High tech help to prevent further heart disease

December 14, 2006

Thanks to an innovative new project being developed by Central Queensland University with funding from MBF Foundation, heart surgery patients around the country could soon have access to rehabilitation services in the comfort of their own home rather than having to travel to special outpatient clinics.

Researchers at the University's Rockhampton campus are developing an on-line outpatient rehabilitation service for people who have had heart surgery to see if it improves health outcomes by reducing the risk of heart problems recurring.

Study leader, Professor Kerry Mummery, said post-surgery monitoring and counselling is very important to ensure that patients who have undergone heart operations change the lifestyle factors that contributed to their illness, such as too little physical activity and poor diet.

"Currently patients have to make regular follow up visits to special hospital outpatient facilities or private clinics for these services," said Professor Mummery. "Those who live in the bush or outlying areas throughout Queensland can't make it because they live too far away. Others choose not to go or drop out after one or two visits."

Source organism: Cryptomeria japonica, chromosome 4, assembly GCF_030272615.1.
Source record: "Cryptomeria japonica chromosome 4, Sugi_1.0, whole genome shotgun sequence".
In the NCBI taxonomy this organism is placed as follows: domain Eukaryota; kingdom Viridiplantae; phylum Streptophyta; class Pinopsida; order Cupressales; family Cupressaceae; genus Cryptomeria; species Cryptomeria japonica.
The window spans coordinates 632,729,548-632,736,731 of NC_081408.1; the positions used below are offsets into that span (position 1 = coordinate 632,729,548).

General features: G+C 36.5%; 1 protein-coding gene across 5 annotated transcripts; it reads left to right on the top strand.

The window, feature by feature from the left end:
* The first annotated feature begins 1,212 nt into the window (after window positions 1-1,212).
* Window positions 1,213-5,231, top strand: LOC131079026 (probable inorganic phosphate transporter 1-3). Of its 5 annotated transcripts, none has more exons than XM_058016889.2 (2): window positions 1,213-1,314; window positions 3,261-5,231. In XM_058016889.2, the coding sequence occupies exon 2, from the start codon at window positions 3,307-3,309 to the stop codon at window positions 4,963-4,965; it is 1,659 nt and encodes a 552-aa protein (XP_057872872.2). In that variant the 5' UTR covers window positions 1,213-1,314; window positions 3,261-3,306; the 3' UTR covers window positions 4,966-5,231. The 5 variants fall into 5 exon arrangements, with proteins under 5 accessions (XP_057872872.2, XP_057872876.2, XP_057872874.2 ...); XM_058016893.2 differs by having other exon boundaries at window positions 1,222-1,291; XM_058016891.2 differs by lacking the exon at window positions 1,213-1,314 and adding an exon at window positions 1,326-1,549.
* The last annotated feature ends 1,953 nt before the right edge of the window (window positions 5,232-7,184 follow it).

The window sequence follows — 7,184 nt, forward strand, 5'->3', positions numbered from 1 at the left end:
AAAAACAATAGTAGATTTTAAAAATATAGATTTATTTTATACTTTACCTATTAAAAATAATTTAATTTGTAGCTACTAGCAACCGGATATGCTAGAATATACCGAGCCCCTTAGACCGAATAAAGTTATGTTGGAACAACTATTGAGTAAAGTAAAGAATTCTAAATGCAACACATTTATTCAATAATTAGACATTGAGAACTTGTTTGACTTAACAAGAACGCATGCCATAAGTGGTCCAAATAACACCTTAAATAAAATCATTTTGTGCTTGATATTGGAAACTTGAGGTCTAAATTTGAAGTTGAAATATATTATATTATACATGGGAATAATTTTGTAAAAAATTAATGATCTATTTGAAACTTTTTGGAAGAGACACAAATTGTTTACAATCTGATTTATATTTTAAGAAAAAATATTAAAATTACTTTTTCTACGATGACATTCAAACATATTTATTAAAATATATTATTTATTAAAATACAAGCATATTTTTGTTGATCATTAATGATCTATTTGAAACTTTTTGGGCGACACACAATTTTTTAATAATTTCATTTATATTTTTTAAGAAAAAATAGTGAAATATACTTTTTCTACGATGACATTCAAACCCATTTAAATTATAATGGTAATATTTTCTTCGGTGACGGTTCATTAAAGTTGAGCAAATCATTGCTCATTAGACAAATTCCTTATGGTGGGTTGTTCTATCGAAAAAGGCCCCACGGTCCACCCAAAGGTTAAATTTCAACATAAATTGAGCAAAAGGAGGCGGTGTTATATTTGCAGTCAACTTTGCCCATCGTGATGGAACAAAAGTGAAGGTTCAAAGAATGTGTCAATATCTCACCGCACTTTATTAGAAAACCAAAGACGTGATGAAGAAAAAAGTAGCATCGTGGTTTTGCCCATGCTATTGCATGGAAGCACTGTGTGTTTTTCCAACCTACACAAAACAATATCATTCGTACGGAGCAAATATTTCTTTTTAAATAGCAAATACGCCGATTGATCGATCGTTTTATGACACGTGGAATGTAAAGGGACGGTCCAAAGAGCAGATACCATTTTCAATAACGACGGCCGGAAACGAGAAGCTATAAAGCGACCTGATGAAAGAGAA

Researchers believe that delivering rehabilitation services directly to patients in an easy-to-use interactive format will overcome many of the barriers.

Chair of MBF Foundation's Steering Committee, Dr Christine Bennett, said that this easy access, high quality rehabilitation service can deliver better community health outcomes by guiding patients to make healthy and positive lifestyle changes that will contribute to their recovery and ongoing wellbeing.
-end-
The MBF Foundation is a charitable institution set up by MBF to support and manage important health initiatives for the community using a portion of MBF Group's investment income each year. Projects undertaken encompass three key areas - wellness and obesity, supporting healthy ageing and keeping healthcare affordable.

Research Australia

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